is a consolidation pattern that occurs in a strongly trending stock. The name is derived because the pattern resembles a flag on a pole. The pole is the result of a trending move in a stock and the flag results from a tight, rectangular, sideways consolidation. Flags can occur in both up trending (bull) and down trending (bear) stocks. The flag can be a horizontal rectangle, but is also often angled down away from the prevailing trend. The shape of the flag is not as important as the underlying psychology behind the pattern.
The reason a flag forms is that despite the strong preceding move, the stock refuses to give up any ground as it consolidates. Market participants are flocking to the stock and as a result, it trades in a very tight range. Because it is basically pent up energy, the breakout from a flag often results in a powerful move in the direction of the prior trend. (For more, see Analyzing Chart Patterns: Flags And Pennants
Recent market conditions have resulted in many stocks forming bull flags as the markets pauses after the strong rebound from its October lows. Under Armour, Inc.
), for instance, is in the process of forming a flag after breaking out from a several month long consolidation. The $80 level had been acting as stiff resistance until finally giving way a few weeks ago. UA has been trading in a very tight range since the breakout as it drifts back towards the $80 level. This is a flag type consolidation, and any breakout above this pattern could lead to a sharp rally to new all-time highs. (For more, see The Anatomy Of Trading Breakouts
.)Tractor Supply Company
) is another stock consolidating in a flag pattern after clearing significant resistance. TSCO cleared a descending trendline that was marking prior rally attempts in mid October. It has been flagging since then, and trading near all-time highs. This is positive behavior in that bulls are refusing to give up much ground, despite the strong rally from the August lows.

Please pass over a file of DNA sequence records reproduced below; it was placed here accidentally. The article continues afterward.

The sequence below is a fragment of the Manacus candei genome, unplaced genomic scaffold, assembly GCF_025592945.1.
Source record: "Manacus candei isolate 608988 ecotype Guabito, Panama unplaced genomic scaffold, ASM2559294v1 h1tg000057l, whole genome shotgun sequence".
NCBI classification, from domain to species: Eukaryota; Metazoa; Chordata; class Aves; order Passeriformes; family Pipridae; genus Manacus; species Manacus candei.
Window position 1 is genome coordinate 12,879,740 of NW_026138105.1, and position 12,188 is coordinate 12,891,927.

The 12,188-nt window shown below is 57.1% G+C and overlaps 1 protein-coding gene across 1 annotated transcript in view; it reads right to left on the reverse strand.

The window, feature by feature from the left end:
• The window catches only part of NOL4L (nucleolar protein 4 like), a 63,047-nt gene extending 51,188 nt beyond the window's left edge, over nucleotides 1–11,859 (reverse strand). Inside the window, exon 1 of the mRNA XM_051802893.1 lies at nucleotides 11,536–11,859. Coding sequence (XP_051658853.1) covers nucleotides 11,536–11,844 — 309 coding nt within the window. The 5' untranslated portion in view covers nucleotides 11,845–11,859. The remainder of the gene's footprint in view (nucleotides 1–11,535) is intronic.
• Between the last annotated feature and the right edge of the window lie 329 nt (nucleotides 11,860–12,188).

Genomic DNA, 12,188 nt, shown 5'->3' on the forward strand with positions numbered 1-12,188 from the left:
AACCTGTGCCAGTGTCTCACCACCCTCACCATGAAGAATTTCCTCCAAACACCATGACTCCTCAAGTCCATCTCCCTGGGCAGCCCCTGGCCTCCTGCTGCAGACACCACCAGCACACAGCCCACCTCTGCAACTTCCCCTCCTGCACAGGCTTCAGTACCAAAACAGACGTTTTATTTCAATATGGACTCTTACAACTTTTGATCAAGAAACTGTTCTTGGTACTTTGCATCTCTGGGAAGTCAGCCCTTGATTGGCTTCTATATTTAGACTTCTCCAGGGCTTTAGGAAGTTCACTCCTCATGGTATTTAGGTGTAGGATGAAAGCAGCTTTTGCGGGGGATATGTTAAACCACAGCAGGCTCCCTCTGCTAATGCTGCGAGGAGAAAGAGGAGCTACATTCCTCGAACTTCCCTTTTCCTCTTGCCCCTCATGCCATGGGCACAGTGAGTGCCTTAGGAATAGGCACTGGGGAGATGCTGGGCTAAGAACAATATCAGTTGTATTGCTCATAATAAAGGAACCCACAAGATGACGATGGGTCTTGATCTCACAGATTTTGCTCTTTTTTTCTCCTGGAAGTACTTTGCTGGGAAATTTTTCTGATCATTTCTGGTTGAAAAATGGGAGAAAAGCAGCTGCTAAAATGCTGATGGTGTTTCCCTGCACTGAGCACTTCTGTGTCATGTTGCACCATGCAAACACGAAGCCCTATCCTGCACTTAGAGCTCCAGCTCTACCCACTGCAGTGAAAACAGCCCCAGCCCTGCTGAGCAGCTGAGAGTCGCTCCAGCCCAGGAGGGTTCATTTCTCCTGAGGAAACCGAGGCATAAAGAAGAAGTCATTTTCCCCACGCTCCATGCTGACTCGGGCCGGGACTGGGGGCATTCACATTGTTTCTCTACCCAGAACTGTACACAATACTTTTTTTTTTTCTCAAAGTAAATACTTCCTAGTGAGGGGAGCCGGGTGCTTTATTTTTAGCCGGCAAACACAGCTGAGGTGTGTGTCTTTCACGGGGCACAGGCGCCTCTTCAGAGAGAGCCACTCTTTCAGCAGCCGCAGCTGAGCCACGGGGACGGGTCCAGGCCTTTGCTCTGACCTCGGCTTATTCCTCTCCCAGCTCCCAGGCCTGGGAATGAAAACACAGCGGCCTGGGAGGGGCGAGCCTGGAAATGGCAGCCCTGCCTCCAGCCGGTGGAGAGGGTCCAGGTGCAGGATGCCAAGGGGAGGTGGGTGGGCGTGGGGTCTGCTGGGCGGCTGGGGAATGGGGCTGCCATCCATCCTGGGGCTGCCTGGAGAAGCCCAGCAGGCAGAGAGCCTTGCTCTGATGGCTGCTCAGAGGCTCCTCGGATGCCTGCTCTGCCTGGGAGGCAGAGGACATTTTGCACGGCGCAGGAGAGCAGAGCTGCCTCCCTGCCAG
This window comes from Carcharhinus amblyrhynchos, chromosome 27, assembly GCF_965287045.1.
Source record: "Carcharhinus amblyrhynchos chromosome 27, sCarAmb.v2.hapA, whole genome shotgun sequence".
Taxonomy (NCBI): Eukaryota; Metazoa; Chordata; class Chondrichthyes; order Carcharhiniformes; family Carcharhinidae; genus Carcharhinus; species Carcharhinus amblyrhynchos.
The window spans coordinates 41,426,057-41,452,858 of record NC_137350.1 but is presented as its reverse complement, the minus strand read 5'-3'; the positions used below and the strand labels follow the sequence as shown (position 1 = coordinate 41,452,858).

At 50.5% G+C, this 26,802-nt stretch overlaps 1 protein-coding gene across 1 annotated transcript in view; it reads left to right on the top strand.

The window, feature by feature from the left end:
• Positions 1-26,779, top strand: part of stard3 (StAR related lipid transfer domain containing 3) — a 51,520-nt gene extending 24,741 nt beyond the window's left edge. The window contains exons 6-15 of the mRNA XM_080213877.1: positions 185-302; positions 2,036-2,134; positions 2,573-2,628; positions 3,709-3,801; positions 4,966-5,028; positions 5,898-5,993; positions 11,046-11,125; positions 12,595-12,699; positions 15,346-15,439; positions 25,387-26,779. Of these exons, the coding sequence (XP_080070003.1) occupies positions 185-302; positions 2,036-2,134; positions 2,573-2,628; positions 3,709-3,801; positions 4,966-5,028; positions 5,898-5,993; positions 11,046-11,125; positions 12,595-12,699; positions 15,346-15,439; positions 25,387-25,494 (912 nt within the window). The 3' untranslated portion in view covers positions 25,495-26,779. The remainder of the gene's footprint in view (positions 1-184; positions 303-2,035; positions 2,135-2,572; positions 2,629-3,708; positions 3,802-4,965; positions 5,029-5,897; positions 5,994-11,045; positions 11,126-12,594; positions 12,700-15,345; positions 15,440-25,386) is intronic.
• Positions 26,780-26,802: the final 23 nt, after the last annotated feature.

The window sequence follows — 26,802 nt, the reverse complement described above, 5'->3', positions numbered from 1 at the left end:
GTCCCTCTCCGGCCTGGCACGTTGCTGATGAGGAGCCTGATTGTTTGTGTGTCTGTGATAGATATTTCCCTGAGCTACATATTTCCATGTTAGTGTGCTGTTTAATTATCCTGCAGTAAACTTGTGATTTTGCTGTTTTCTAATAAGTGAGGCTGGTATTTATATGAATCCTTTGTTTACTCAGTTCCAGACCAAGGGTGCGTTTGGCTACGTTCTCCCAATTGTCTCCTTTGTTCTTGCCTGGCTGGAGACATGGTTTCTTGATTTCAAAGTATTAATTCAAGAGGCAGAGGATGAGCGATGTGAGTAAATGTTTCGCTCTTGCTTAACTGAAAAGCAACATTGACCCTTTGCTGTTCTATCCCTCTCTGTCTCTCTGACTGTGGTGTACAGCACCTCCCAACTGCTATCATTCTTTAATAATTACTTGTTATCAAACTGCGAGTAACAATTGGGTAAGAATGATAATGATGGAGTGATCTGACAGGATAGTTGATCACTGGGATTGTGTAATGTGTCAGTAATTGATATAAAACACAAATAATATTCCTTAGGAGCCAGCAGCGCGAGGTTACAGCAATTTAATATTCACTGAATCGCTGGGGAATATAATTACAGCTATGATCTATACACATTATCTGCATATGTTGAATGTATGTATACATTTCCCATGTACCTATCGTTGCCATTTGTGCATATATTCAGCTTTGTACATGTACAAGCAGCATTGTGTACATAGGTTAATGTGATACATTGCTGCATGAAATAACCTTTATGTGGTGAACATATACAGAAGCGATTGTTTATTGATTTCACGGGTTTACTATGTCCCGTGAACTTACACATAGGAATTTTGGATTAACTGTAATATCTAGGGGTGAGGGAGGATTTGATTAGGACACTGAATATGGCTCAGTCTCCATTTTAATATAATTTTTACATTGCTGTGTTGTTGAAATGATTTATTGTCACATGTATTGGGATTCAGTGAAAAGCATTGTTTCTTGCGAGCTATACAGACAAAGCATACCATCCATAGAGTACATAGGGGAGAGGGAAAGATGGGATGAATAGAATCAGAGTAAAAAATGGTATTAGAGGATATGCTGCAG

While Vera Bradley, Inc.
) is not quite at new highs, it is flagging after breaching key resistance
. The $41 level had been holding VRA back since it broke down in June. However, VRA successfully broke through the level, possibly forming an inverse head and shoulders
reversal pattern in the process. VRA has settled into a flag pattern as it consolidates between approximately $45 and $43. Any strength that leads to a breakout from the flag could easily carry VRA to new highs. Nike, Inc.
) is following a similar pattern as well, although the "flag pole" is not quite as strong or well defined as the others. However, NKE is consolidating as it drifts back towards a key breakout area near $92.50. In fact, NKE appears to be rebounding off this level and could be close to a flag breakout. The Bottom Line
Because most stocks follow the general markets, patterns will often appear in several stocks at the same time. The flags that are appearing across multiple stock charts are clearly revealing a market that is finding willing dip buyers. If the markets continue to press higher, then it will be almost inevitable that these stocks follow through above their flags. While this doesn't guarantee that they will trade to fruition, the conditions continue to remain favorable for further upside.
Charts courtesy of stockcharts.com
At the time of writing, Joey Fundora did not own shares in any of the companies mentioned in this article.